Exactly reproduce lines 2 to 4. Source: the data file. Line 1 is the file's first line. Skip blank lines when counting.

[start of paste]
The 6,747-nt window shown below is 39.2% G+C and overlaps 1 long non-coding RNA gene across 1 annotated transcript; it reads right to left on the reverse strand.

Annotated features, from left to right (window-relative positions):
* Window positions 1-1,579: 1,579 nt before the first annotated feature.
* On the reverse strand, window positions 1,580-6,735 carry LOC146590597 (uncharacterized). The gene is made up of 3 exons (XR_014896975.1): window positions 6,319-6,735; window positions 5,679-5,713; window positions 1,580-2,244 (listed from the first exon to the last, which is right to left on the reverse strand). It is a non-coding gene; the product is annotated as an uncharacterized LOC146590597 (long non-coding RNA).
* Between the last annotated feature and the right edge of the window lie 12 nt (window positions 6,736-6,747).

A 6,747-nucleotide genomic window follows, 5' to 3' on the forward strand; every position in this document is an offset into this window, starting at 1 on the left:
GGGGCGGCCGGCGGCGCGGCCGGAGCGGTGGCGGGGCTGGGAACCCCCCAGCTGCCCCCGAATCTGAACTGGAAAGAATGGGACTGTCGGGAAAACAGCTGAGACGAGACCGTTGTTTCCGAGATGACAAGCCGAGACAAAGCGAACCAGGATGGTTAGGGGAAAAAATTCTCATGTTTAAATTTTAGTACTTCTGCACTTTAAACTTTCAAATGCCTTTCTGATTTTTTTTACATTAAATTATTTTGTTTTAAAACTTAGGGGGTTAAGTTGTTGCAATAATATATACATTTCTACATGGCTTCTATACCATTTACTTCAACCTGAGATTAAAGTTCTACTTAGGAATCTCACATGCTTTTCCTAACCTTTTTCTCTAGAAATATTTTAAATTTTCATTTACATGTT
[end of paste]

Annotated features, from left to right (window-relative positions):
* Window positions 1-1,579: 1,579 nt before the first annotated feature.
* On the reverse strand, window positions 1,580-6,735 carry LOC146590597 (uncharacterized). The gene is made up of 3 exons (XR_014896975.1): window positions 6,319-6,735; window positions 5,679-5,713; window positions 1,580-2,244 (listed from the first exon to the last, which is right to left on the reverse strand). It is a non-coding gene; the product is annotated as an uncharacterized LOC146590597 (long non-coding RNA).